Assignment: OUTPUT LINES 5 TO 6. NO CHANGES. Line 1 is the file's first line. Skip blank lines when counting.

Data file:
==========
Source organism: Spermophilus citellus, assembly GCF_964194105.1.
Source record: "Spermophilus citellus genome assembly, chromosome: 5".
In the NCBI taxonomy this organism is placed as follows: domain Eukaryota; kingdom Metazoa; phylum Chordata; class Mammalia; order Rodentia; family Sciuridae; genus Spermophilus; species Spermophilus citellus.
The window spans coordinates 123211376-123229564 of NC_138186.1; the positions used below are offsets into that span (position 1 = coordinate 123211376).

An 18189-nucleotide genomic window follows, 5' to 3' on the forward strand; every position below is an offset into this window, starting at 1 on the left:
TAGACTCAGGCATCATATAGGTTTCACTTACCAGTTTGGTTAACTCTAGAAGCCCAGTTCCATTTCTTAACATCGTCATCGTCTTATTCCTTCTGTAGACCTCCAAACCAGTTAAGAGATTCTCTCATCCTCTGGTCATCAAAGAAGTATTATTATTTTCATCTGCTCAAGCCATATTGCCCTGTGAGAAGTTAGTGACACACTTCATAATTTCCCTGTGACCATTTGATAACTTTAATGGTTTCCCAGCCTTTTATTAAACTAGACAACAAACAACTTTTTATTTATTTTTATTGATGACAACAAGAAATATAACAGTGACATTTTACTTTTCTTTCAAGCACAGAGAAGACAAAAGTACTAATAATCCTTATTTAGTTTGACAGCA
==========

An 18189-nucleotide genomic window follows, 5' to 3' on the forward strand; every position below is an offset into this window, starting at 1 on the left:
TAGACTCAGGCATCATATAGGTTTCACTTACCAGTTTGGTTAACTCTAGAAGCCCAGTTCCATTTCTTAACATCGTCATCGTCTTATTCCTTCTGTAGACCTCCAAACCAGTTAAGAGATTCTCTCATCCTCTGGTCATCAAAGAAGTATTATTATTTTCATCTGCTCAAGCCATATTGCCCTGTGAGAAGTTAGTGACACACTTCATAATTTCCCTGTGACCATTTGATAACTTTAATGGTTTCCCAGCCTTTTATTAAACTAGACAACAAACAACTTTTTATTTATTTTTATTGATGACAACAAGAAATATAACAGTGACATTTTACTTTTCTTTCAAGCACAGAGAAGACAAAAGTACTAATAATCCTTATTTAGTTTGACAGCA